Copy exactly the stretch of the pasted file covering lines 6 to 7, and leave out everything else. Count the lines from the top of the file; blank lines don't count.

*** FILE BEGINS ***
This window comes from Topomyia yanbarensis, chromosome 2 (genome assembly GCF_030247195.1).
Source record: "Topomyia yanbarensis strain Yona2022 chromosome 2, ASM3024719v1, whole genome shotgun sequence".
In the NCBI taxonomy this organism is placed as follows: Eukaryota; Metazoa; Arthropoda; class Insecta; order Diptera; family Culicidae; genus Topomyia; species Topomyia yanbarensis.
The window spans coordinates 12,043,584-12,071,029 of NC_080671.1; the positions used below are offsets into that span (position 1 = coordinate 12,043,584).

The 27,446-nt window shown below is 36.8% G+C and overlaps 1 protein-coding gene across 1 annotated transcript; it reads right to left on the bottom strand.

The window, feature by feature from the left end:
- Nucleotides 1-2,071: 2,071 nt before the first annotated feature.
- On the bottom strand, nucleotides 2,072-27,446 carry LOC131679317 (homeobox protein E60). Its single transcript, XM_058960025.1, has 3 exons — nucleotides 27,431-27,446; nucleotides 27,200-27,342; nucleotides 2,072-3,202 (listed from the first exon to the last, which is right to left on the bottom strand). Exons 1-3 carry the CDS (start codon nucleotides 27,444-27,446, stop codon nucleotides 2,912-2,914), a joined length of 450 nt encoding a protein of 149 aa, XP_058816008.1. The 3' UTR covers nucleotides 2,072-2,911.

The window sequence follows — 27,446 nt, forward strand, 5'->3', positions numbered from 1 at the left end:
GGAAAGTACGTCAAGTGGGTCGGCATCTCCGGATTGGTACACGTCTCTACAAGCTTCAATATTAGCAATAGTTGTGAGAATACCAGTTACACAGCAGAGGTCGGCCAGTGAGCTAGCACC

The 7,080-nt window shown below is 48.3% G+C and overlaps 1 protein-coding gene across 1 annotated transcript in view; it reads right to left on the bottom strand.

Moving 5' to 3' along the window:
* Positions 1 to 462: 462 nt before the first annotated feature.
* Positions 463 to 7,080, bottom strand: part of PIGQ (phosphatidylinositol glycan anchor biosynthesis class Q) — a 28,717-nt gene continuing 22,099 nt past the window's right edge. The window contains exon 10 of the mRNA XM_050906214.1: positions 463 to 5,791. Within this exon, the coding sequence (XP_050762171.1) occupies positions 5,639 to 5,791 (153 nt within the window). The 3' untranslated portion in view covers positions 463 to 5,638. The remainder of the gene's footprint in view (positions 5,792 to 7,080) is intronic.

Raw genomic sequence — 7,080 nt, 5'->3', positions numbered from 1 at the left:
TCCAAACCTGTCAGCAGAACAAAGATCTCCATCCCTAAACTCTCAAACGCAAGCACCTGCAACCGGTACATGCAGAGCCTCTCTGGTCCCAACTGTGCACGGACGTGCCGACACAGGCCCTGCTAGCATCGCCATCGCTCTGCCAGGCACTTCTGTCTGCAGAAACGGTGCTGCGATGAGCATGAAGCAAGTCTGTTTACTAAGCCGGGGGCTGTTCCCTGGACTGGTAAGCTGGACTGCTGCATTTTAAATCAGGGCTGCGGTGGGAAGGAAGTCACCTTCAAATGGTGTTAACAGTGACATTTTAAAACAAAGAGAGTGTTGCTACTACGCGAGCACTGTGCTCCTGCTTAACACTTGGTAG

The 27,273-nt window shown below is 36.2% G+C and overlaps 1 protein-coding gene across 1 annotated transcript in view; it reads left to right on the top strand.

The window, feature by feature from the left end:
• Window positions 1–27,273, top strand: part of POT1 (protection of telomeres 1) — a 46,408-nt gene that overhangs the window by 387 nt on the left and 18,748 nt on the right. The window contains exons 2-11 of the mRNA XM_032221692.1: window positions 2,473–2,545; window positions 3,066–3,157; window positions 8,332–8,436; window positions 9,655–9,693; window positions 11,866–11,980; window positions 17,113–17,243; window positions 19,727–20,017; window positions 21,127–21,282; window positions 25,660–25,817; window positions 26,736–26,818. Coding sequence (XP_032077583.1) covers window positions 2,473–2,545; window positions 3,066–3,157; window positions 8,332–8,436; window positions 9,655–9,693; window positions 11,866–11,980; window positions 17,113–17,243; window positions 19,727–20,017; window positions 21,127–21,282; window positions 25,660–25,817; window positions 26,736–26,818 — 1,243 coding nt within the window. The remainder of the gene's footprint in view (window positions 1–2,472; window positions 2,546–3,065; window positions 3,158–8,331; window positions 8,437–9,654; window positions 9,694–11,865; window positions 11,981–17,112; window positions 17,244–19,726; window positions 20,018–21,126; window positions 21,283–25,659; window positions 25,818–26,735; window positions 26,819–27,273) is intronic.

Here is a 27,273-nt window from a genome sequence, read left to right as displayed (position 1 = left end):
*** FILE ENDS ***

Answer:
The window, feature by feature from the left end:
- Nucleotides 1-2,071: 2,071 nt before the first annotated feature.